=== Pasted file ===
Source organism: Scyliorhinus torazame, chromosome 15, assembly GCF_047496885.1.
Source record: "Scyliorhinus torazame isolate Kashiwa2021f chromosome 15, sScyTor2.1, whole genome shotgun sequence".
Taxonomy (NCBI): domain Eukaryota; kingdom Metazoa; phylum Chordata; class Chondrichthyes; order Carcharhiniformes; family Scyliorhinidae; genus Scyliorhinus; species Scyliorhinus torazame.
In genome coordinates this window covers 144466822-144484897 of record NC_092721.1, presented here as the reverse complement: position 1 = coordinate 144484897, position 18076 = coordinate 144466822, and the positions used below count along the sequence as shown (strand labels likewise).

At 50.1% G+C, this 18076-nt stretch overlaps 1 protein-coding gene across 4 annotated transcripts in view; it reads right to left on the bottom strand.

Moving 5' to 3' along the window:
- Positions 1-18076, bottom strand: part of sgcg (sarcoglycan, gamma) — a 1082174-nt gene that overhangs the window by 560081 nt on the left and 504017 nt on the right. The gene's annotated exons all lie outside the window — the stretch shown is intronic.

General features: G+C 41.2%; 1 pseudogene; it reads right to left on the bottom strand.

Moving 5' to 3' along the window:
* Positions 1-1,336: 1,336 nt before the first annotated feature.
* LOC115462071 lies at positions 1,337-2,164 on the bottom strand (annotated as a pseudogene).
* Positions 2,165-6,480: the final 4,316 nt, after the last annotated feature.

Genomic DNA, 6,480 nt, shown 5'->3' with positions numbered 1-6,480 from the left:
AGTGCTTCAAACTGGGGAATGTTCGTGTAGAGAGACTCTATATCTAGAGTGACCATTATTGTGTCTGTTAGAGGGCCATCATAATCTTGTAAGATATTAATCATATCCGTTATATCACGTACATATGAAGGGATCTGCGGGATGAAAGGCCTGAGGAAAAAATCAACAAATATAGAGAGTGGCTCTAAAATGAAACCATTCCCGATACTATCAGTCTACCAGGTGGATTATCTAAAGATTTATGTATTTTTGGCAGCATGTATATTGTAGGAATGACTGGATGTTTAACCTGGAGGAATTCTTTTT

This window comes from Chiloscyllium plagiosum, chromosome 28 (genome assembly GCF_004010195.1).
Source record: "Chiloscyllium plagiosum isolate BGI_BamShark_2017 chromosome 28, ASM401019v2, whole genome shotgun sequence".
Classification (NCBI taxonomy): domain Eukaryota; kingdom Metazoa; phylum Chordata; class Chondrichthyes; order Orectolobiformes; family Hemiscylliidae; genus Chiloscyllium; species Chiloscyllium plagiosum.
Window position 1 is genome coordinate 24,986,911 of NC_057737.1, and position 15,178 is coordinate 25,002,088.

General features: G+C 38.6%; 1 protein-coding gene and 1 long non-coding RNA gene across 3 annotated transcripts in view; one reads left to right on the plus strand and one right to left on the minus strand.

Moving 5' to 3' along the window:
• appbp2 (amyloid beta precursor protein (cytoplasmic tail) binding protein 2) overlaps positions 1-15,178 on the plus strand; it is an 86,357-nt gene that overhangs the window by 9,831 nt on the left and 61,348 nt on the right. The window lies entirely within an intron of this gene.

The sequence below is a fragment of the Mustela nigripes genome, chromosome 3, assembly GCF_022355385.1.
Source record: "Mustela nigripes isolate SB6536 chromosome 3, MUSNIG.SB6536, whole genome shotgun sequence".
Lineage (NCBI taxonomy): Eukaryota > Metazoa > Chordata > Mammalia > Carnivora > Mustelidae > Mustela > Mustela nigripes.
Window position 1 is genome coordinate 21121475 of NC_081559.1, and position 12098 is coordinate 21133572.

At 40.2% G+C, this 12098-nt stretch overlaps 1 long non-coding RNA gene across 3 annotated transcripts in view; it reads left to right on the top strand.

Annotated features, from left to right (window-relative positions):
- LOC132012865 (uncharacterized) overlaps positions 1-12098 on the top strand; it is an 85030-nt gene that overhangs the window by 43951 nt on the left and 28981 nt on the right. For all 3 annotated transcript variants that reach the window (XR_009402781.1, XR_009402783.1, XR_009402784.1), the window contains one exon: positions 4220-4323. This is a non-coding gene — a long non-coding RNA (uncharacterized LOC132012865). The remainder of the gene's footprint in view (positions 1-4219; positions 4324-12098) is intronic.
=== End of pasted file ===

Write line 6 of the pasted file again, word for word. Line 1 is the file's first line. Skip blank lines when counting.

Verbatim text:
Moving 5' to 3' along the window: